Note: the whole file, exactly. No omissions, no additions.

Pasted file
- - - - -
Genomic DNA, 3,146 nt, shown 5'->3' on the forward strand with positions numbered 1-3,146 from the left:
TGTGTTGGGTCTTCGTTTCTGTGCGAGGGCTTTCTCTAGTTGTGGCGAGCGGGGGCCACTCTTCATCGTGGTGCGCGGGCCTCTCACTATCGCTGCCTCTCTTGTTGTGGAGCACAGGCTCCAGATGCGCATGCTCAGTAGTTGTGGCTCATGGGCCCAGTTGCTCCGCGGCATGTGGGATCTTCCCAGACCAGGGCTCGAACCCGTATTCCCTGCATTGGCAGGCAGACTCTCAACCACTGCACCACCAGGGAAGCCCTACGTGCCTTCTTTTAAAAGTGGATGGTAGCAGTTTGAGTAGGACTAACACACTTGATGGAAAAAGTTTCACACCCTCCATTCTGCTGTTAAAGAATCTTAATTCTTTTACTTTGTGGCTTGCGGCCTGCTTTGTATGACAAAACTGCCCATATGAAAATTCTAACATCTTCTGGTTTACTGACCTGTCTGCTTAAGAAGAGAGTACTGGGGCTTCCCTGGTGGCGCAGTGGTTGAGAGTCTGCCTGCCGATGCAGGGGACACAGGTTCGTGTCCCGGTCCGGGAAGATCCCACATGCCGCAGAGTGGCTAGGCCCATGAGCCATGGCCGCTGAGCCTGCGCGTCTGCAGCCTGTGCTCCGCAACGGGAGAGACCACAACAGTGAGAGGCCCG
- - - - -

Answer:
Genomic DNA, 3,146 nt, shown 5'->3' on the forward strand with positions numbered 1-3,146 from the left:
TGTGTTGGGTCTTCGTTTCTGTGCGAGGGCTTTCTCTAGTTGTGGCGAGCGGGGGCCACTCTTCATCGTGGTGCGCGGGCCTCTCACTATCGCTGCCTCTCTTGTTGTGGAGCACAGGCTCCAGATGCGCATGCTCAGTAGTTGTGGCTCATGGGCCCAGTTGCTCCGCGGCATGTGGGATCTTCCCAGACCAGGGCTCGAACCCGTATTCCCTGCATTGGCAGGCAGACTCTCAACCACTGCACCACCAGGGAAGCCCTACGTGCCTTCTTTTAAAAGTGGATGGTAGCAGTTTGAGTAGGACTAACACACTTGATGGAAAAAGTTTCACACCCTCCATTCTGCTGTTAAAGAATCTTAATTCTTTTACTTTGTGGCTTGCGGCCTGCTTTGTATGACAAAACTGCCCATATGAAAATTCTAACATCTTCTGGTTTACTGACCTGTCTGCTTAAGAAGAGAGTACTGGGGCTTCCCTGGTGGCGCAGTGGTTGAGAGTCTGCCTGCCGATGCAGGGGACACAGGTTCGTGTCCCGGTCCGGGAAGATCCCACATGCCGCAGAGTGGCTAGGCCCATGAGCCATGGCCGCTGAGCCTGCGCGTCTGCAGCCTGTGCTCCGCAACGGGAGAGACCACAACAGTGAGAGGCCCG